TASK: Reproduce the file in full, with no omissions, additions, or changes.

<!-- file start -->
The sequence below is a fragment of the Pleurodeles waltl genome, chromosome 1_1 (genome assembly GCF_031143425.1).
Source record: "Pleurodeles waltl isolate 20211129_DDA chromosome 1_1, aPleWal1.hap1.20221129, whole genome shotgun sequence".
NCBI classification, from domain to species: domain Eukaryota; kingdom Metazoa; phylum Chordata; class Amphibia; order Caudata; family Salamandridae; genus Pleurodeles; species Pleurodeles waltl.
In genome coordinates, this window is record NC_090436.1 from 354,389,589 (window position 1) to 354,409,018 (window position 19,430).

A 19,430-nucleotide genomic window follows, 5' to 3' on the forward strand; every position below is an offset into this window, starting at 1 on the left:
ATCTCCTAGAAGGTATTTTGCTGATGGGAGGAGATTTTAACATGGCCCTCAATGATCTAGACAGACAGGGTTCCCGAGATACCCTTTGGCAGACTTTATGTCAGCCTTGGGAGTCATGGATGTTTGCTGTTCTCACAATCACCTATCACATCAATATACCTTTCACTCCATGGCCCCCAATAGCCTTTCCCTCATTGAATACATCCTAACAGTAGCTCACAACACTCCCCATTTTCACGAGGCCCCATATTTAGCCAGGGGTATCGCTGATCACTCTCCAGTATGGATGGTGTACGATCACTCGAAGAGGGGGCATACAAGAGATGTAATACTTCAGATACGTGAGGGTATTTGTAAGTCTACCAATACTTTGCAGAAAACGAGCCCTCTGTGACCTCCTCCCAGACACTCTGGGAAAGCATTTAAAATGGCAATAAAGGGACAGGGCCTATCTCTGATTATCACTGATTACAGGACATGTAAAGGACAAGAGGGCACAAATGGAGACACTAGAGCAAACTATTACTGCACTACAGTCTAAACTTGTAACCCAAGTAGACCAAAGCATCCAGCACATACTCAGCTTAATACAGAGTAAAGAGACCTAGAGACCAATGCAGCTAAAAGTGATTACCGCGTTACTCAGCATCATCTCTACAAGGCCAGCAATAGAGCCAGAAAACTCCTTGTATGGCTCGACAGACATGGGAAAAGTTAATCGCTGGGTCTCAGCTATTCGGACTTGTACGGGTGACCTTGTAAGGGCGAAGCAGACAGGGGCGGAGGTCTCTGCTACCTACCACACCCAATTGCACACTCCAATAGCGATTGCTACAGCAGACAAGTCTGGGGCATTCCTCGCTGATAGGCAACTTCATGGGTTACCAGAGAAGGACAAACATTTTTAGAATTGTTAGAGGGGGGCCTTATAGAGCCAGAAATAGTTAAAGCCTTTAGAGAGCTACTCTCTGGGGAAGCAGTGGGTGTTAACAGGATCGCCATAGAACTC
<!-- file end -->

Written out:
The sequence below is a fragment of the Pleurodeles waltl genome, chromosome 1_1 (genome assembly GCF_031143425.1).
Source record: "Pleurodeles waltl isolate 20211129_DDA chromosome 1_1, aPleWal1.hap1.20221129, whole genome shotgun sequence".
NCBI classification, from domain to species: domain Eukaryota; kingdom Metazoa; phylum Chordata; class Amphibia; order Caudata; family Salamandridae; genus Pleurodeles; species Pleurodeles waltl.
In genome coordinates, this window is record NC_090436.1 from 354,389,589 (window position 1) to 354,409,018 (window position 19,430).

A 19,430-nucleotide genomic window follows, 5' to 3' on the forward strand; every position below is an offset into this window, starting at 1 on the left:
ATCTCCTAGAAGGTATTTTGCTGATGGGAGGAGATTTTAACATGGCCCTCAATGATCTAGACAGACAGGGTTCCCGAGATACCCTTTGGCAGACTTTATGTCAGCCTTGGGAGTCATGGATGTTTGCTGTTCTCACAATCACCTATCACATCAATATACCTTTCACTCCATGGCCCCCAATAGCCTTTCCCTCATTGAATACATCCTAACAGTAGCTCACAACACTCCCCATTTTCACGAGGCCCCATATTTAGCCAGGGGTATCGCTGATCACTCTCCAGTATGGATGGTGTACGATCACTCGAAGAGGGGGCATACAAGAGATGTAATACTTCAGATACGTGAGGGTATTTGTAAGTCTACCAATACTTTGCAGAAAACGAGCCCTCTGTGACCTCCTCCCAGACACTCTGGGAAAGCATTTAAAATGGCAATAAAGGGACAGGGCCTATCTCTGATTATCACTGATTACAGGACATGTAAAGGACAAGAGGGCACAAATGGAGACACTAGAGCAAACTATTACTGCACTACAGTCTAAACTTGTAACCCAAGTAGACCAAAGCATCCAGCACATACTCAGCTTAATACAGAGTAAAGAGACCTAGAGACCAATGCAGCTAAAAGTGATTACCGCGTTACTCAGCATCATCTCTACAAGGCCAGCAATAGAGCCAGAAAACTCCTTGTATGGCTCGACAGACATGGGAAAAGTTAATCGCTGGGTCTCAGCTATTCGGACTTGTACGGGTGACCTTGTAAGGGCGAAGCAGACAGGGGCGGAGGTCTCTGCTACCTACCACACCCAATTGCACACTCCAATAGCGATTGCTACAGCAGACAAGTCTGGGGCATTCCTCGCTGATAGGCAACTTCATGGGTTACCAGAGAAGGACAAACATTTTTAGAATTGTTAGAGGGGGGCCTTATAGAGCCAGAAATAGTTAAAGCCTTTAGAGAGCTACTCTCTGGGGAAGCAGTGGGTGTTAACAGGATCGCCATAGAACTC